If you decide to opt for the 2.3GHz Core i9 processor, you automatically get bumped up to 1TB of SSD storage; if not, the MacBook Pro 16 starts with a 512GB SSD. Either way, both are far more spacious than the 128GB or 256GB SSDs the MacBook Pro 13 models start with, which is very welcome.
The price to increase the MacBook Pro 16’s storage varies depending on which model you pick. Starting with the 2.6GHz i7 model, you can upgrade to a 1TB SSD for $200, 2TB for $600, 4TB for $1,200, or a whopping 8TB for an equally whopping $2,400. The prices on the i9 model, interestingly, are slightly cheaper. You’ll pay $400 to step up to 2TB, while the 4TB SSD costs $1,000 and the 8TB monster is $2,200.
These prices may seem quite expensive for their respective capacities, but it should be noted that Apple uses some of the fastest SSDs on the market. These aren’t your standard SATA drives that hit a puny 500MBps — Apple claims its drives can reach a searing 3.2GBps. While you might pay more than other laptop manufacturers for storage, you know you’re getting a blisteringly fast drive to make up for it.
So, which capacity should you go for? That really depends on your work. If you want to use the MacBook Pro 16 for photo editing or video production, it’s likely you’re going to need more storage space than someone who uses it for web development, for example.
Another key consideration is where you’ll be using the laptop. If you’ll solely use it at home or in an office, you’d be better off using a dedicated file server or large external hard drive, which will be far more affordable than Apple’s larger storage options. If, on the other hand, you regularly need to take your laptop out and about, having lots of internal storage will be preferable.
The final note is that you can also offload a lot of your files to iCloud using your Mac’s Optimize Storage setting, which stores files to the cloud and lets you re-download them when you need them. If you can’t afford Apple’s larger SSDs in the MacBook Pro 16, an iCloud storage plan and Optimize Storage could help.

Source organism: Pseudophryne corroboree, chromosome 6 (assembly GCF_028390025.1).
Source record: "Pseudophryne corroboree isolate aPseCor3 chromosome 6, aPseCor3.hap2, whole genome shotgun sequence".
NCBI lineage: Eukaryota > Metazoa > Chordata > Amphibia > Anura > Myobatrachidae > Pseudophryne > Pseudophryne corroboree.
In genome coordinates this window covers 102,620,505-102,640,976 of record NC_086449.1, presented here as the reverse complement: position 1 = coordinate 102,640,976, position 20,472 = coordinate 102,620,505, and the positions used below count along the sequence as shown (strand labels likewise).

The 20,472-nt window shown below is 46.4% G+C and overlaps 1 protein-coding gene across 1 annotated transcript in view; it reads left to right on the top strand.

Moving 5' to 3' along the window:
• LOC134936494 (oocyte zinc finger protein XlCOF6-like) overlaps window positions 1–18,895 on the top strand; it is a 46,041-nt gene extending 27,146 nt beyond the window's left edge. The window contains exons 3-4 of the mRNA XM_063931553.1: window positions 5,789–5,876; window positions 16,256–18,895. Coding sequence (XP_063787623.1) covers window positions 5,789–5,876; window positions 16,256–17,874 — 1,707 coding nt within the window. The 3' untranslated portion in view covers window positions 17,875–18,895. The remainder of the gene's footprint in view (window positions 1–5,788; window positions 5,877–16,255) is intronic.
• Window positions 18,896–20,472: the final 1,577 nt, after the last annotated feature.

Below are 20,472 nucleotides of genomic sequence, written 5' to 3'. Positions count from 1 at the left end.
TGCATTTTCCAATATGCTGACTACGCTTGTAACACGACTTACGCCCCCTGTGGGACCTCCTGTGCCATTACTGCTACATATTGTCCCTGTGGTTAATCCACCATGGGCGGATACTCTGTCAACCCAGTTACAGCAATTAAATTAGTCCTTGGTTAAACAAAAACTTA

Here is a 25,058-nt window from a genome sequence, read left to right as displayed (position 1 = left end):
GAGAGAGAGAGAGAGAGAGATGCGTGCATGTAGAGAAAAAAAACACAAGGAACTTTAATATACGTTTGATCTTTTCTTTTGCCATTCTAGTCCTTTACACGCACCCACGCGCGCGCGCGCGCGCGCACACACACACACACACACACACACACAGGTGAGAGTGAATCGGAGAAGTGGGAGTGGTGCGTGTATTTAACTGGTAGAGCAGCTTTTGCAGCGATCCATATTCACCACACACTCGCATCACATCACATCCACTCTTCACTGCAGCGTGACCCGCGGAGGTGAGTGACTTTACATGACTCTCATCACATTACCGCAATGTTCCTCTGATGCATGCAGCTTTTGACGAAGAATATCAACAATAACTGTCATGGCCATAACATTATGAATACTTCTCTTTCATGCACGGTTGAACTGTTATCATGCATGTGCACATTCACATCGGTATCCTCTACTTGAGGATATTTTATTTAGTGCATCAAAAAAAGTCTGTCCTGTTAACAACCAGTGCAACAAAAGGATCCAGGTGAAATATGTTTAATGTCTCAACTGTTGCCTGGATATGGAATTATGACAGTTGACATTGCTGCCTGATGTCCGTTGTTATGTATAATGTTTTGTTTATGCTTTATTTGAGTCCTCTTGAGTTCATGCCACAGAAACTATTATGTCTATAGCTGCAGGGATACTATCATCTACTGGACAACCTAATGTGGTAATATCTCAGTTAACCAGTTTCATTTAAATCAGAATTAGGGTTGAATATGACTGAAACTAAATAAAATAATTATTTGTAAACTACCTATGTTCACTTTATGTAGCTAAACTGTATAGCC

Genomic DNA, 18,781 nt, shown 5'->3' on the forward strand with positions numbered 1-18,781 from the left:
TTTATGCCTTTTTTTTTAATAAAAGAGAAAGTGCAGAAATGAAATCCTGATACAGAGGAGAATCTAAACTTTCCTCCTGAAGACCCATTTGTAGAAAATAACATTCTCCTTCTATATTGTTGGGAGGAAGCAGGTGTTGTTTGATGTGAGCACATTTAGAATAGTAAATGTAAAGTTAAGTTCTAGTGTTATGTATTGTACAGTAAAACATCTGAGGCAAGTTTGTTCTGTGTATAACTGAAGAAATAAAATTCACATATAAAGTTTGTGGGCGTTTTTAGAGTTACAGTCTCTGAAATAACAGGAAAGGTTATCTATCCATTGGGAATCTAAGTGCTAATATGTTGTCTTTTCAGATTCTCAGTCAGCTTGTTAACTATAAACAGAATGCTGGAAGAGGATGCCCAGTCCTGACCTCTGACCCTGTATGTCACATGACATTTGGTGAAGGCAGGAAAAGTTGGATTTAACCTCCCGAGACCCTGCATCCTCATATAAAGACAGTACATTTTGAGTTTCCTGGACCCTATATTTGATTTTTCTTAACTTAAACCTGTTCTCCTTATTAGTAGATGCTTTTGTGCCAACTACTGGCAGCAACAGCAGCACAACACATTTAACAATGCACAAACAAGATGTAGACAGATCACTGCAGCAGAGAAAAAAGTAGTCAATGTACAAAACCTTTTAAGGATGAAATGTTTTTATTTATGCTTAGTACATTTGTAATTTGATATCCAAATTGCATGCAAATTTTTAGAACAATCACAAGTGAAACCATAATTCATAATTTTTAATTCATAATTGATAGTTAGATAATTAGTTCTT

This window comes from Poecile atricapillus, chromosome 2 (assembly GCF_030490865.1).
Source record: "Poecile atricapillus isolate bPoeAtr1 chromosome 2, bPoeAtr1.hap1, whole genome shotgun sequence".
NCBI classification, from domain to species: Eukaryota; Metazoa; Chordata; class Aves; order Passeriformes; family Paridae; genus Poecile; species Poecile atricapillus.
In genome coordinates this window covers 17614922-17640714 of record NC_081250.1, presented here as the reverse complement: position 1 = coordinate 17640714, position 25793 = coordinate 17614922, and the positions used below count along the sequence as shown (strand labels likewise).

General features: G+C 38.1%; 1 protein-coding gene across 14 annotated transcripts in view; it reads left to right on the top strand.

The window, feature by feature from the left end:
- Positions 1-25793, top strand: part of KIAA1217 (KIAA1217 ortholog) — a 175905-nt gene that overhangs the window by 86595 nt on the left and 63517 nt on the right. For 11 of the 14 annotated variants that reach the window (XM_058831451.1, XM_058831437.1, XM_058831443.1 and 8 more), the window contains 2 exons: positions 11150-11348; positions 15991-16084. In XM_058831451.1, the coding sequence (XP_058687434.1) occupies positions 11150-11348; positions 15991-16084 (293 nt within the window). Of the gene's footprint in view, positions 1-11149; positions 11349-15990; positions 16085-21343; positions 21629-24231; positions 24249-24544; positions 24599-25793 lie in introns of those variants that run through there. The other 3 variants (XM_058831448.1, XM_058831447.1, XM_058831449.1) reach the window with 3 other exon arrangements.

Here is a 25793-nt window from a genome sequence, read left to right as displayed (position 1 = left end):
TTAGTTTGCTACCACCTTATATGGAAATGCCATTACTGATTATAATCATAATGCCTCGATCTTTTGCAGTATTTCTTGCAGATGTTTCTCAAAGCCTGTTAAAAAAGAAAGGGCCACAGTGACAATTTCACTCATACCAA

Unlike its 13-inch sibling, the MacBook Pro 16 has discrete graphics card options, making it a better choice if you want to play games, render videos, or run any other task that’s particularly graphics-intensive.
The entry-level MacBook Pro 16 has an AMD Radeon Pro 5300M with 4GB of video memory, while it can be upgraded to an AMD Radeon Pro 5500M with 4GB of RAM (the default in the high-end MacBook Pro 16), or an AMD Radeon Pro 5500M with 8GB of RAM.
If your work is more processor-focused and you don’t need a beefy graphics card, the 5300M should suit you fine. And if you decide to go for the 2.3GHz i9 model with the 1TB SSD, you get the 5500M with 4GB of RAM included anyway.
If you can afford it (and if you need it), we’d recommend stepping up to the 8GB 5500M, as it only costs $100 more than the 4GB 5500M. That’s not a bad upgrade price to get double the video memory, which will come in handy in games that use a lot of large textures, for example. Regardless of what you buy, don’t get expect it to be a killer gaming laptop.
Some choices for the MacBook Pro 16 are relatively easy to make, while others depend a lot on your circumstances. For our money, though, we’d recommend the following model.
Start by going for the 2.3GHz i9 processor. That will automatically bump you up to a 1TB SSD and an AMD Radeon Pro 5500M with 4GB of video RAM. We reckon you should stick with the 1TB SSD and expand with an external storage drive if you need more space, but upgrade the graphics card to the 8GB model for $100 more — doubling the video memory should come in very handy. The final piece of the puzzle is memory, and this really depends on your use case. 16GB should be fine unless you’re doing memory-intensive work.
That configuration will cost $2,899. It’s a lot of money, but the MacBook Pro 16 is easily the most capable, performant Mac laptop you can buy right now. If you have a demanding workload, you’ll be glad for the extra power under the hood.